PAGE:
Creten is an entrepreneur who has a consulting practice and a software product, as well as certification as an actuary.

While it’s said that the quickest way to lose a friendship is to go into business together, these women said they’ve gotten closer. Every decision that’s been made is a joint one, they said, and their hands can be found in virtually every aspect of the business, from the design to the menu.

The cocktails and food are created by Hayes, who drew on her years in the hospitality industry to create a unique lineup of tasty drinks and bites.

“It’s my hobby,” she said.

The drinks range from a dirty blonde martini to lavender haze gimlet, and include a harvest apple mule, mon ami espresso martini and cranberry tart.

There’s a “grown-up kiddie cocktail,” Yum Yum Tree, that includes vodka-soaked gummi bears and gin and is topped with a poof of spun cotton candy and gold leaf. It’s an interactive drink, with drinkers pouring a split of prosecco over the cotton candy, melting it into the cocktail.

Each cocktail has gone through as many as 30 iterations before making it onto the menu, the women said.

Every cocktail has a non-alcoholic version.

“They’re not made by taking out the alcohol and adding Sprite,” Creten said, noting they are made with zero-proof alcohol.

“This was a huge passion,” she added. “You don’t have to drink to have fun.”

“There are so many reasons people don’t drink alcohol,” Hayes added. “Maybe you’re pregnant. Maybe you’re taking a break from alcohol. Maybe you’re the designated driver.”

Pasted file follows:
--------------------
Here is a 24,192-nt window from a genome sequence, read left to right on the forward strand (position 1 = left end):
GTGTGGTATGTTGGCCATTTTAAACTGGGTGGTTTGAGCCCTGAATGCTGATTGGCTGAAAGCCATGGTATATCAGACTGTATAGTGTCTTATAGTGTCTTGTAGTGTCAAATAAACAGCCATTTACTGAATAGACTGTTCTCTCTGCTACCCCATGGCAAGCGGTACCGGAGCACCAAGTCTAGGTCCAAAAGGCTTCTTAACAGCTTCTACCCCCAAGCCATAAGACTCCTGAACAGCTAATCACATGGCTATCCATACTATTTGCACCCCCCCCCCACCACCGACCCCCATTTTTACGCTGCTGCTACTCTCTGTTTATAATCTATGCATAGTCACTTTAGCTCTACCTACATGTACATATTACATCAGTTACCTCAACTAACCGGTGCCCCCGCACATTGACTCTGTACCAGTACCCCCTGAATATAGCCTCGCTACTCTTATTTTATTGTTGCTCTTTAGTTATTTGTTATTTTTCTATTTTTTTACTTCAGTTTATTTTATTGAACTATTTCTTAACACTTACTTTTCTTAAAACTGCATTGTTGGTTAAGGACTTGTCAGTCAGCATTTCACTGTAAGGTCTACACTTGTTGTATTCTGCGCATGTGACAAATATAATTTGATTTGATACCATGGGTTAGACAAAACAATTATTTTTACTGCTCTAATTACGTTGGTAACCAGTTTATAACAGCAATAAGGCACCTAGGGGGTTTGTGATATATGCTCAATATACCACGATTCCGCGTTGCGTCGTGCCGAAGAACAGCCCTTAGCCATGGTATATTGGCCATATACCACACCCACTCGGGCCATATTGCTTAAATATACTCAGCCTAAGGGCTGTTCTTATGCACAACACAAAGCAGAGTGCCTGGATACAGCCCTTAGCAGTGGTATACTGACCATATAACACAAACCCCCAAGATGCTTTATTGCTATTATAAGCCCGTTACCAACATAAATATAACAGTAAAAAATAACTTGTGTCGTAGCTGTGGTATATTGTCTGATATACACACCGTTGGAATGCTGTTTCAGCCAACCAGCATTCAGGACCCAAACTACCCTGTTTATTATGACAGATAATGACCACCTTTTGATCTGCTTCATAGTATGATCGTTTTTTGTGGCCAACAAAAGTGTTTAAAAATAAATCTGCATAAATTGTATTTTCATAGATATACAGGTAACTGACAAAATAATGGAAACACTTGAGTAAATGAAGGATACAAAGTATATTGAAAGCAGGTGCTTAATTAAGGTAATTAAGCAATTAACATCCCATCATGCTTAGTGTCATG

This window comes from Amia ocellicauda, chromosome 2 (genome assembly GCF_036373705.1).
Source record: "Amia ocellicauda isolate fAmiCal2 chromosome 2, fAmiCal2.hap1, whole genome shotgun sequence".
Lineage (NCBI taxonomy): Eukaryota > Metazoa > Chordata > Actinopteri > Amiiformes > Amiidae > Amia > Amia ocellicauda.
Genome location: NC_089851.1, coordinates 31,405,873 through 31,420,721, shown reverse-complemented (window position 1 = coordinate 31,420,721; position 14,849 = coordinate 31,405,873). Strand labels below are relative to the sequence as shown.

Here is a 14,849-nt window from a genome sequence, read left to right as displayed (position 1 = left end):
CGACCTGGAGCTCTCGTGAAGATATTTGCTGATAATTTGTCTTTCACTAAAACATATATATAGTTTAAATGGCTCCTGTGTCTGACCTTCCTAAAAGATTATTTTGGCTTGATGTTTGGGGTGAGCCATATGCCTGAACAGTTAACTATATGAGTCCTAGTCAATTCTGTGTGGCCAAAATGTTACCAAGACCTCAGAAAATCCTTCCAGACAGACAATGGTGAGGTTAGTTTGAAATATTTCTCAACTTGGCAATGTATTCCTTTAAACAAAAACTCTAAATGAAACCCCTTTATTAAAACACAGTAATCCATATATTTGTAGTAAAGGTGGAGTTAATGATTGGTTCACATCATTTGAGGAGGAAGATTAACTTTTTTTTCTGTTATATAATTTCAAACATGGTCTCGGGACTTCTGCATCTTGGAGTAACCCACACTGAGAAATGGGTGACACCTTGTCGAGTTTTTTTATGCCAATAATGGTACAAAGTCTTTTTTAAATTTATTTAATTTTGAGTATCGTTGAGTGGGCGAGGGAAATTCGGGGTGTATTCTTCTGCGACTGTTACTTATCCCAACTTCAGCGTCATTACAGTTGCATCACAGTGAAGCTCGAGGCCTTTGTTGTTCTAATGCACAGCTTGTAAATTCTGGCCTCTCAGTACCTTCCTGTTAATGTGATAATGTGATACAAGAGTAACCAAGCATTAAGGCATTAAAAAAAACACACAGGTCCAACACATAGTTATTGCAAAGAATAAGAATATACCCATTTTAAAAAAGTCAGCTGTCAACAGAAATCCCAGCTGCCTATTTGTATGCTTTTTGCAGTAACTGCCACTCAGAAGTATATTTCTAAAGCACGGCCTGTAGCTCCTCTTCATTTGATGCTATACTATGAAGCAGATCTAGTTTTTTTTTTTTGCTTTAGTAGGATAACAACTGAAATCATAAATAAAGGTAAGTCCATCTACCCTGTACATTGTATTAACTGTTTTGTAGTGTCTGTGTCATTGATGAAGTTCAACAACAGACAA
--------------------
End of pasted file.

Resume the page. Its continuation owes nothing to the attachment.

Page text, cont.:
A variety of wines, beers, coffee, tea and herbal drinks — there’s an herbalist on staff — is also on the menu, along with bites such as whipped feta, maple bourbon bacon deviled eggs and more.

The menu will change seasonally, the women noted.

There’s a no-tipping policy at Art of Joy, the women noted, adding they pay their employees a living wage, something that’s helped them attract workers.

“For me, it just didn’t feel right to not do that,” Creten said. Hayes added, “We have attracted and retained an incredible staff. ”

And in a nod to the fact that the women are parents of five children in total, the establishment is a family friendly place.

There’s a children’s lounge upstairs, separated from the adult lounge by a stairway. Movies frequently play on a screen there, and youngsters wear wireless headphones to hear.

A kiddie menu includes hot chocolate, soda and several “drinks,” including Shark Bite Lemonade, which includes lemonade, butterfly pea flower matcha and gummies.

It’s one of their most popular drinks, the women said, noting an adult version includes a shot of vodka.

The Art of Joy attracts people of all ages and a mix of men and women, the owners said.

“We get a lot of families,” Hayes said. “I see a lot of men come in reluctantly but after a few minutes they’re all in and having fun.”

There’s live music every day, performed on the building’s second floor in the lounge, and in keeping with its family friendly reputation, Art of Joy closes by 9:30 p.m. to avoid having people over imbibe.

“We want to create a place that fosters connections, beauty and joy,” Creten said. “It’s more than fun. It’s the art of living joyfully, and that’s hard work.”

For Hayes and Creten, Art of Joy is fulfilling its purpose.

“To us, it’s a movement,” Creten said. “This is the beginning. We have joyous things for adults and comfortable things for children. We’ve created a place to foster connections and be intentional and authentic.”



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Wisconsin’s largest paid circulation community weekly newspaper. Serving Port Washington, Saukville, Grafton, Fredonia, Belgium, as well as Ozaukee County government. Locally owned and printed in Port Washington, Wisconsin.